WORDS: CHERYL-ANN COUTO
PHOTOGRAPHS: JEREMIAH CHRISTANAND RAO
GREAT FROM: All metros
GREAT FOR: Seeing the city with new eyes
Like all storied cities, Mumbai can seem like nothing more but the sum of its famous clichés. But, beyond its intoxicating dance of glitz and grit, it is a place full of gentle, soulful narratives. You only need lean in closer… and like walking a lot.
Take the sea, for example. It’s an inextricable part of the city’s life and identity – immortalised in art, literature and religious customs, its banks overrun at any time by tourists, locals and lovers – and perhaps the least understood and explored. Marine Life of Mumbai, a volunteer-, citizen-driven initiative wants to fix this. Co-founder and marine biologist Abhishek Jamalabad leads the way across the craggy, ashen intertidal shores that flank the 19th-century islet dargah of Haji Ali to find aquatic miracles amid the plastic refuse. He points out a lilac sea sponge, growing from the underside of the rock, that looks like an intergalactic plant and, soon enough, you start to spot peach-, mint-coloured rushes of them everywhere.
Over the course of an hour, you discover a watery nation – live rock oysters helpfully giving your shoes grip on the sodden trail, Nerite snails leaving filigree-like trails of white eggs, cloudy bags of squid eggs you might mistake for polythene castaways, and corals of seemingly Mughal design. These hardy sea denizens have adapted to the harsh sun and abject pollution, says Abhishek, but the fight in them is ebbing; focused conservation is their only hope in the long run.
For the design-minded, and those personally affronted by the city’s harried, Jenga-style urban development, South Mumbai’s art deco district will feel like a safe space. Atul Kumar, founder of Art Deco Mumbai, along with colleague and conservation architect Nityaa Lakshmi Iyer, leads a fascinating tour of a stretch of 18 buildings that face the heritage Oval Maidan and were Mumbai’s first taste of the symmetrical architectural style. From the fonts of their signage, the sorbet palette and functional design, the cuboid row exemplifies the ingenuity of art deco. You’ll see fluted columns that elongate the squat structures, inverted chevron grooves that stream sunlight and air into the stairways, and wave-shaped banisters that allude to the sea. Of course, the city went mad for this style and, today, with over 200 buildings, Mumbai is the world’s second-largest keeper, after Miami, of the art deco style. Thanks to its location and its proud, largely Parsi, inhabitants, the stretch remains painstakingly preserved and restored.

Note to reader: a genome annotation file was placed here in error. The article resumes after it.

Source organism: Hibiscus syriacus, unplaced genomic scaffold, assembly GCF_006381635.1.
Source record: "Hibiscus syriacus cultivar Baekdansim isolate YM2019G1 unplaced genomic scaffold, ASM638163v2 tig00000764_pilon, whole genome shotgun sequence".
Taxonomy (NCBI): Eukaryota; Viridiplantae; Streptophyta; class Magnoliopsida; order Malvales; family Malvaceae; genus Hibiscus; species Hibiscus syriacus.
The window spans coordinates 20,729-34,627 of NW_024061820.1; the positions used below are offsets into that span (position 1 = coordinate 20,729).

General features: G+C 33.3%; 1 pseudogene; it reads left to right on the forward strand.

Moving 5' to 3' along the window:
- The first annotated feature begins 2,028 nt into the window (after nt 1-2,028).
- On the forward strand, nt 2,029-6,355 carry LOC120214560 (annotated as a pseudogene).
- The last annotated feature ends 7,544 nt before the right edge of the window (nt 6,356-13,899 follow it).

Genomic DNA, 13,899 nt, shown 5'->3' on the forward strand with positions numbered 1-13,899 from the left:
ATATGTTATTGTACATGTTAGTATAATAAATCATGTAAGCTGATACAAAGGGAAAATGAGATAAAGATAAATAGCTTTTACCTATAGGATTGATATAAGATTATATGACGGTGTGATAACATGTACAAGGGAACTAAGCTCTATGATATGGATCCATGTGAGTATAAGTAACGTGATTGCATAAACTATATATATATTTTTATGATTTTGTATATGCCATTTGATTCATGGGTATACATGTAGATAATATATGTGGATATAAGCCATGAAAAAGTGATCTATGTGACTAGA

That said, conservation isn’t the maximum city’s strong suit; cheeky adaptability is. Historian Simin Patel, founder of Bombaywalla Walks, will attest to this on her guided exploration of South Mumbai’s Opera House precinct. She’ll tell you how the seedy New Roshan Talkies was one of a clutch of theatre houses built on what were possibly decommissioned cemetery grounds. The lurid movie posters outside belie the dargahs most of them have in their basements. Or, how, when the Royal Opera House was inaugurated, members of the audience hadn’t a clue that the floor under the carpets was not ready yet. Restored to its former glory and reopened last year, the 106-year-old opera house has resolved to be more spry than ever, heeding and answering the city’s ever-changing frequencies. Simin concludes the walk at Café De La Paix next door. The ramshackle Irani café was named after the iconic Parisian establishment, known for neither the butter-bombed bun maskas, nor the strong, neem-infused tea dished out here. And it just fits.